"I probably surprised myself more than anybody else there," says Scherer. "Shooting is a very mental sport. A lot of times, it doesn't sink in that you've won until after, because you're so concentrated on the shooting."
Kid, I bet you'll do great.

Just wait,
and shoot straight.

Wednesday, July 23, 2008

Pragmatism 101

For today's assignment:
write upon the board:
Flip-flops are refinement
and ought to be ignored.

Following the Money

Investor's Business Daily reports that media folks give lots more money to one party than the other.

Who could that be?
The Democrats? Yes!
Funny that didn't
get more press.

But their standards are the highest
so they try to mask their bias
by writing extra sly
to help their guy.

Tuesday, July 22, 2008

Live from Wherever

It's being reported, in the mainstream press, that Obama is getting more press coverage than that other guy.

But does this give him an advantage? Or is there a risk here?

You don't want folks to get tired of your face
till after you've won the race.

Monday, July 21, 2008

We Don't Need No Stinkin' Algorithms

An industrial mathematician is upset about the way math is being taught:
The claim that schools that have done away with traditional mathematics instruction have done so because they want "to prepare kids for a new world" is ridiculous for many reasons. The most important is that the job of math educators is to get students to understand math, and the best way to understand math is to master the traditional algorithms.
There are a lot of ways to teach algorithms... but... not to teach them at all?

There are no rules
in schools for fools.

Lunch with Borges

I was reading Borges at lunch. He has an interest in labyrinths. Somehow I started thinking about the limitations of our knowledge of neurology. We cannot trace the path of a single line of thought with anything like assurance.

The labyrinth is in the brain.

The twisting turning strands defy
easy mapping of the chains
of logic that from deep inside
seem clear as crystal, plain as rain.

Sunday, July 20, 2008

Classical Music Outdoors

We enjoyed the summer breeze
while someone named Lang Lang
on the keys.

Okay, just to be fair,
the CSO was also there.

The Scoop on Barack

The Sun-Times has an exclusive story on the jobs Obama held as a student. Here's the one that gave me another reason to support him:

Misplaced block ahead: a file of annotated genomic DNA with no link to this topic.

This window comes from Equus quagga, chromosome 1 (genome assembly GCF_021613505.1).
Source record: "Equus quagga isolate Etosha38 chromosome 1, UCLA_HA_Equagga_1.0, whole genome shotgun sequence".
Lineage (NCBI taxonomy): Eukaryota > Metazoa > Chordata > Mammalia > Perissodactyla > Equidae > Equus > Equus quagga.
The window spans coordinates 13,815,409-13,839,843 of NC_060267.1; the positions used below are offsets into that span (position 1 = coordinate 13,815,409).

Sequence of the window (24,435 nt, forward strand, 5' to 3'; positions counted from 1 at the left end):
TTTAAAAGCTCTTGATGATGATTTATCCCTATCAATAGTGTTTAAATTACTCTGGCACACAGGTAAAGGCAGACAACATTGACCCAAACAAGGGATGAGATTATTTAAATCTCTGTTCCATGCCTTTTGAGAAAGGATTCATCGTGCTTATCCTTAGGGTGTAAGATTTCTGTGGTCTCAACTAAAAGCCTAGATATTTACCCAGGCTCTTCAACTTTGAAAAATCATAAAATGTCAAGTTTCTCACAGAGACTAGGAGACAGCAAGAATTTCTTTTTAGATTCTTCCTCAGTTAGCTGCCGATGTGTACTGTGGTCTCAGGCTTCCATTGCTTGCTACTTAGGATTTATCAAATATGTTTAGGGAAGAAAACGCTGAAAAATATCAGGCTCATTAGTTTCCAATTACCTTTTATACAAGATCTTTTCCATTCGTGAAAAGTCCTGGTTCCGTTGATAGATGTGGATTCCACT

As a high school student, Obama's first job was at a Baskin-Robbins ice cream store.
Hey - I worked for a Baskin-Robbins too! We're fellow former employees!

So that's the scoop - we both were scoopers,
dedicated ice cream troopers!

But he turned his back on Chocolate Fudge,
he gave up Pralines & Cream,
so he could have a chance to trudge
the Rocky Road in pursuit of his dream.

Saturday, July 19, 2008

You Didn't Need That Laptop, Did You?

The Chicago Tribune reports on the trouble people have taking their laptops out of their cases for TSA searches:
More than 12,000 laptops are lost each week at U.S. airports, according to a study conducted for Dell by the Ponemon Institute, a research think tank. Only one-third of laptops lost and found in airports are reclaimed, the study said.
Wait. So if 12,000 are lost and one-third are returned that's 8,000 lost permanently each week.

That's 416,000 laptops down the drain per year?

No wonder people are nervous
about the TSA's service.

Good News

Angelina Jolie and her twins have left the hospital.

Now, get back to work on Atlas Shrugged.
The lack of progress has me bugged.

I'll even accept, since I'm such a fan,
a Lollywood version from Pakistan.

Defenses of the Senses

I've retrieved, from our bookshelves, 2 books: David Kelley's The Evidence of the Senses: A Realist Theory of Perception and Quee Nelson's The Slightest Philosophy. I'm thinking of doing a detailed comparison.

For one thing, is Kelley's "reductive focus" really the same as Nelson's "inviddying of scene-images"? Maybe I need a translation table! (Update: In both cases the idea refers to the kind of seeing we do when we see that a circular coin "looks elliptical" at an angle.)

Nelson's book is funnier, and easier to read for most people. Kelley's book is addressed to those trained in contemporary philosophy, and is more academic in style.

Both authors are out to rescue the idea that our senses are really in touch with reality. Of course, most people do think this, but many philosophers have thought otherwise!

Quee Nelson has a lot of examples of this skeptical philosophical tradition in her book's appendix. I like this one:
A. J. Ayer: “From our resources of sense-data, we ‘construct’ the world of material things.”
I often get tired constructing the world of matter.
Ideas are so light. You can toss them around with mere chatter.